A second group of teenagers had just walked up, their bodies tense and their eyes fixed far off at an indeterminate spot on the horizon. Sarah Flint led the group; she was wearing a tie-dye wrap that fitted snugly across her torso and enveloped her hard perky breasts as she moved with that gracefulness of a dancer, the thin sheer fabric slapping her thighs and flowing airily with the breezes as she walked. “Where should we unpack?” Her brilliant blonde hair floated high above her head in tight spirals and curled away from her face. They stopped abruptly to look around the beach with an air of disliking everything about them and reluctantly settled on a strip of sand closest to the shore.

Sarah removed her wrap, knowing she was being watched, to reveal a simple brown string bikini exposing a light and even tan. She retrieved a bottle of sunscreen SPF 45 from her handbag and then ran her hand vigorously over the sides of her legs, looking up to see who might be watching, all the while smiling to herself. She straightened herself and waved— an exaggerated gesture— as she called out to a group of boys, “Hi, there!” Some of them whistled and waved back. The new arrivals then proceeded to get down to the serious task of relaxation and sunbathing. Moments later, they were lying face up, soaking up the delicious rays of the May sun. Masses of Sarah Flint's golden curls sprayed in all directions as one gleaming leg negligently extended off the reclining chair. The roar of the waves thundered in the background. Abruptly, Sarah lifted herself up.

“Oh God, look!” she called out. “Who invited these losers?”

They all sighed and exchanged knowing glances.

“Word of mouth, I guess,” replied one of her friends.

“Look at the bathing-suit that one's wearing. It looks like a hand-me-down from her mother.” As if taking pleasure in the cruelty, she waved to Jillian, who was still standing by the water's edge.

Jillian waved back, smiling hopefully, and then suddenly recalled that she and Sarah had never been close in high school yet she was now waving to her as if they had been good friends all along. “Impossible,” she thought. Her smile quickly faded. Sarah flung her head back and laughed. Jillian pulled her straw hat over her eyes and tiptoed carefully across warm sand that had the texture of brown sugar under her toes, mindful not to jab her feet on shards of glass from discarded beer bottles.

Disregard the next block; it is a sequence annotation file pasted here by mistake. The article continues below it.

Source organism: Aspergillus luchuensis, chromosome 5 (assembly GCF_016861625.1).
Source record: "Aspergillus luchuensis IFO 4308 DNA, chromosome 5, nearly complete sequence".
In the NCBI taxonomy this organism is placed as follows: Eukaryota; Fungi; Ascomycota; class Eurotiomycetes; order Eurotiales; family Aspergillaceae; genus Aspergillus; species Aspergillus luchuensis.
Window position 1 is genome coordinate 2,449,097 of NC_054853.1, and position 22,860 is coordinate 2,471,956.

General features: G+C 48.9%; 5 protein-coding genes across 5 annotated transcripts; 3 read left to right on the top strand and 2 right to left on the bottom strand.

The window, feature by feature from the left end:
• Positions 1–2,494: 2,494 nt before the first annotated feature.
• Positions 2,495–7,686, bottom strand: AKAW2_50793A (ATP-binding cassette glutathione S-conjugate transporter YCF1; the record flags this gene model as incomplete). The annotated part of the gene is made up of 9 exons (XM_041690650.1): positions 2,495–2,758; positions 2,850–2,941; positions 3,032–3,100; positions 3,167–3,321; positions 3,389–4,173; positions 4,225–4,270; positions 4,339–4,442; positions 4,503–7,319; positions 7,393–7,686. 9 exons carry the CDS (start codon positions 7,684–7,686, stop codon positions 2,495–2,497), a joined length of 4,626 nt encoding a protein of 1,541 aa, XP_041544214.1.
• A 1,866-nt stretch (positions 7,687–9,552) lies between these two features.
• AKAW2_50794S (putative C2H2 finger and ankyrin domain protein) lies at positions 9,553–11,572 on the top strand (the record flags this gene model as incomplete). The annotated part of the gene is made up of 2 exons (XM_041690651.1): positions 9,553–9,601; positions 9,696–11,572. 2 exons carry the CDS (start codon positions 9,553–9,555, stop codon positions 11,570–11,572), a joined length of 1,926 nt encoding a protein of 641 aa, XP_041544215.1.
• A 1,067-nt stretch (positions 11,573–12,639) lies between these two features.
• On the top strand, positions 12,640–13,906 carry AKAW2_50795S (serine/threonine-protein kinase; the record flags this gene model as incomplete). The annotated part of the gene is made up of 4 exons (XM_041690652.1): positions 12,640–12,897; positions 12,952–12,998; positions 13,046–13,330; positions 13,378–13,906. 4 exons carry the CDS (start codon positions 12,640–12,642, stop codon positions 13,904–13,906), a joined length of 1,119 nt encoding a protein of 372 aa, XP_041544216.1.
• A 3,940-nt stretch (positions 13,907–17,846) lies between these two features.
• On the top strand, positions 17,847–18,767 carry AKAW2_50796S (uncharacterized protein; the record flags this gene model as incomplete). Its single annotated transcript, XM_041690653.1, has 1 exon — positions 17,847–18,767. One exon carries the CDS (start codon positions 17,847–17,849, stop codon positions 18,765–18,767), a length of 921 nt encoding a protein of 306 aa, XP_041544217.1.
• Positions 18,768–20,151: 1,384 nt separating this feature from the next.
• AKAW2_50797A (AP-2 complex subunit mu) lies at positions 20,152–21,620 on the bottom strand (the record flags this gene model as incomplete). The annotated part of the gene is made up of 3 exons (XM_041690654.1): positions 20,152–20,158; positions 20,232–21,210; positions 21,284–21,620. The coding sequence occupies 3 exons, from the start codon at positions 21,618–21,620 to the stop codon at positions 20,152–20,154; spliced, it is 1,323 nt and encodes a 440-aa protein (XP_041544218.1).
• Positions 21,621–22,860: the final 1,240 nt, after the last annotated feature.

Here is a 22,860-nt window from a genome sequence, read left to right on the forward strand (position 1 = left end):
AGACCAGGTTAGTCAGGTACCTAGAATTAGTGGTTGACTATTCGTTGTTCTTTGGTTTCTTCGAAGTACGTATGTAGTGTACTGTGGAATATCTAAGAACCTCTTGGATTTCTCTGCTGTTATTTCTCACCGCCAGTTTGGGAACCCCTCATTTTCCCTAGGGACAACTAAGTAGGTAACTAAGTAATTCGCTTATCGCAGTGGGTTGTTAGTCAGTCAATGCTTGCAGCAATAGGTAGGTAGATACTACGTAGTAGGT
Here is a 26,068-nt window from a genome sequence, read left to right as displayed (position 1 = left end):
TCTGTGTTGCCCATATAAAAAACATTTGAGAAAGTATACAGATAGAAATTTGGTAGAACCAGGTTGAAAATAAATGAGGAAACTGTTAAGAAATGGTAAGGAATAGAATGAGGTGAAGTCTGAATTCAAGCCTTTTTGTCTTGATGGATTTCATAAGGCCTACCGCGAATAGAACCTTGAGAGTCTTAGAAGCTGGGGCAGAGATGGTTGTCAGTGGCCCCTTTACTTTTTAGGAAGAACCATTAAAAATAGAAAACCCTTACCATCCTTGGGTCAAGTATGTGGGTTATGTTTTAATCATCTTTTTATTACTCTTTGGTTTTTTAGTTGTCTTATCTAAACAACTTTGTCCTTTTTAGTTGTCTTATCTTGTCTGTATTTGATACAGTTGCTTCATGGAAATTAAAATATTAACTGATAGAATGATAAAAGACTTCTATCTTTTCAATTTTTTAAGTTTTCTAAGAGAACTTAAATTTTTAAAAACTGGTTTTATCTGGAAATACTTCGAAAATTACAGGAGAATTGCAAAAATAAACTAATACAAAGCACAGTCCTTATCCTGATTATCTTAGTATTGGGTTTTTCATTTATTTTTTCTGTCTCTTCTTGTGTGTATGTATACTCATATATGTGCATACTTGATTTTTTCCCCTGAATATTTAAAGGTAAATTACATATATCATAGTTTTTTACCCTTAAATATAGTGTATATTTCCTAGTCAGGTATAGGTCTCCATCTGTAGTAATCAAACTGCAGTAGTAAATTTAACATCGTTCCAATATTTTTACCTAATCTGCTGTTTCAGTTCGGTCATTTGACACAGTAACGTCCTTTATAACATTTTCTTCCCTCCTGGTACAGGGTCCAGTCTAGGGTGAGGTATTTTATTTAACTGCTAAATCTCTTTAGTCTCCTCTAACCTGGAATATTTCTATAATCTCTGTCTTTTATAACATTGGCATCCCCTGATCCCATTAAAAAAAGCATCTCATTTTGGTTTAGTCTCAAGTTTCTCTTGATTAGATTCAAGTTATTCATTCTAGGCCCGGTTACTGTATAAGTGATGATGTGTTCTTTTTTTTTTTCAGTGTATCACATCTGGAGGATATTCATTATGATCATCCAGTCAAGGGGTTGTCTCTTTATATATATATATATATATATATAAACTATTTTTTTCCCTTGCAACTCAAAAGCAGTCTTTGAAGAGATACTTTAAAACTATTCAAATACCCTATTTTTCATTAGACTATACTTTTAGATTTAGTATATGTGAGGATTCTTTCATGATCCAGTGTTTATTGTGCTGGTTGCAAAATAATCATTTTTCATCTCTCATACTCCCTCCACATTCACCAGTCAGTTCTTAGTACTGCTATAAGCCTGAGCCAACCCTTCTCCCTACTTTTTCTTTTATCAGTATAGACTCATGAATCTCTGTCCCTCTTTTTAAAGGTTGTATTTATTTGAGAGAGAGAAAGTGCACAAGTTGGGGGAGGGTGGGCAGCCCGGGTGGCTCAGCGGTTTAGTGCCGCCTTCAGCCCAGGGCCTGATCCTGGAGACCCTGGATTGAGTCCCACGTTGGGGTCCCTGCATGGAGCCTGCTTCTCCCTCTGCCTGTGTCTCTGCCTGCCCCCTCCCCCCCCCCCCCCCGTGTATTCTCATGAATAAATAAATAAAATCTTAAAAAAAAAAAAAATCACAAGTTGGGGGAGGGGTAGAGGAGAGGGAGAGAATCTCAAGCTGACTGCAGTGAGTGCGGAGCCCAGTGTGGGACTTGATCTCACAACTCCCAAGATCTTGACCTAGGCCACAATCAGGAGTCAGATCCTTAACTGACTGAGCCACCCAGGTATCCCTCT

“I think the city council should set minimum standards for anyone on public beaches,” said one of the boys. “The first order,” he continued, raising his index finger, “no uglies allowed.” This was followed by more laughter.

Jillian settled herself down on a reclining beach chair; a straw hat shielded her head from the sun's hot burning rays, and a magazine lay in her lap, the pages whipping in the breeze. Every once in a while, the wind carried loud peals of laughter in her direction. She felt excluded and slightly jealous of Sarah's group and now wished that she had stayed home and planned for her trip to Kingston. She was leaving the following week to begin her apartment-hunting for the fall.

“Well, well, well. Look what the waves have brought in.”

Jillian looked up to see her best friend, Annie Treadway.

“It's about time you got here. I was beginning to think you weren't going to show.”

Annie's eyes were squinting in the midday glare. “Sorry, I got delayed” she said as she put on her sunglasses, looked around, and caught sight of Sarah looking in her direction. She nodded to her, and, not to be outdone, Sarah nodded back. Annie bent over and gave Jillian a playful tug and whispered fiercely into her ear, “Oh, this place is like a catwalk in a New York runway.”

“Yeah, well,” replied Jillian, looking abstracted and flipping through a fashion magazine. “I don't know why I even bothered to come.”

“But I'm glad you did. I wouldn't have come otherwise.”

Jillian nodded and enviously regarded her friend. Annie had a certain natural beauty that did not require makeup to enhance it— thick wavy blonde hair that fell over and past her shoulders, a pale heart-shaped face and deep blue eyes. She was smiling half embarrassed and biting her lower lip to a chorus of whistles as she carefully drew her halter top up over her head to reveal the top part of a two-piece swimsuit.

“Well, that's one sure way to get people's attention,” noted Jillian, smiling.